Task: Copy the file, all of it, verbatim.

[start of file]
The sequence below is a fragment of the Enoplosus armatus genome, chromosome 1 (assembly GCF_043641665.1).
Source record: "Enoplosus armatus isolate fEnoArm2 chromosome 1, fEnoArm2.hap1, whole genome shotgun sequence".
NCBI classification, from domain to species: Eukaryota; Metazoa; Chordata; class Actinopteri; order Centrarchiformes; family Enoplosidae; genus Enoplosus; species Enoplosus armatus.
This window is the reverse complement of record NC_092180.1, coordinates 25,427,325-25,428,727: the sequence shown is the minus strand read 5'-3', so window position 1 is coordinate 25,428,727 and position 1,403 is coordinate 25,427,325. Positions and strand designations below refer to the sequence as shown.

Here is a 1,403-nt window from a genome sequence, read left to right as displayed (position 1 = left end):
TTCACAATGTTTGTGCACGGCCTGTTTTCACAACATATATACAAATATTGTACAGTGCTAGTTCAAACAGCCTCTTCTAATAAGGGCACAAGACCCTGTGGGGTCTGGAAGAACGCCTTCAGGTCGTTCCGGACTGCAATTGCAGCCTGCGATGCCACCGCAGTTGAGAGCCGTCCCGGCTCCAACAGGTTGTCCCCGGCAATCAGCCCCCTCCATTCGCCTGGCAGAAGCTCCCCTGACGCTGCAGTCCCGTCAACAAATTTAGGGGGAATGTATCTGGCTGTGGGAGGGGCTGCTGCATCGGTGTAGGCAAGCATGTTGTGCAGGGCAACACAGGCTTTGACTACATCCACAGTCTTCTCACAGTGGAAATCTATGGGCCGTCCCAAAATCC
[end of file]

The sequence below is a fragment of the Enoplosus armatus genome, chromosome 1 (assembly GCF_043641665.1).
Source record: "Enoplosus armatus isolate fEnoArm2 chromosome 1, fEnoArm2.hap1, whole genome shotgun sequence".
NCBI classification, from domain to species: Eukaryota; Metazoa; Chordata; class Actinopteri; order Centrarchiformes; family Enoplosidae; genus Enoplosus; species Enoplosus armatus.
This window is the reverse complement of record NC_092180.1, coordinates 25,427,325-25,428,727: the sequence shown is the minus strand read 5'-3', so window position 1 is coordinate 25,428,727 and position 1,403 is coordinate 25,427,325. Positions and strand designations below refer to the sequence as shown.

Here is a 1,403-nt window from a genome sequence, read left to right as displayed (position 1 = left end):
TTCACAATGTTTGTGCACGGCCTGTTTTCACAACATATATACAAATATTGTACAGTGCTAGTTCAAACAGCCTCTTCTAATAAGGGCACAAGACCCTGTGGGGTCTGGAAGAACGCCTTCAGGTCGTTCCGGACTGCAATTGCAGCCTGCGATGCCACCGCAGTTGAGAGCCGTCCCGGCTCCAACAGGTTGTCCCCGGCAATCAGCCCCCTCCATTCGCCTGGCAGAAGCTCCCCTGACGCTGCAGTCCCGTCAACAAATTTAGGGGGAATGTATCTGGCTGTGGGAGGGGCTGCTGCATCGGTGTAGGCAAGCATGTTGTGCAGGGCAACACAGGCTTTGACTACATCCACAGTCTTCTCACAGTGGAAATCTATGGGCCGTCCCAAAATCC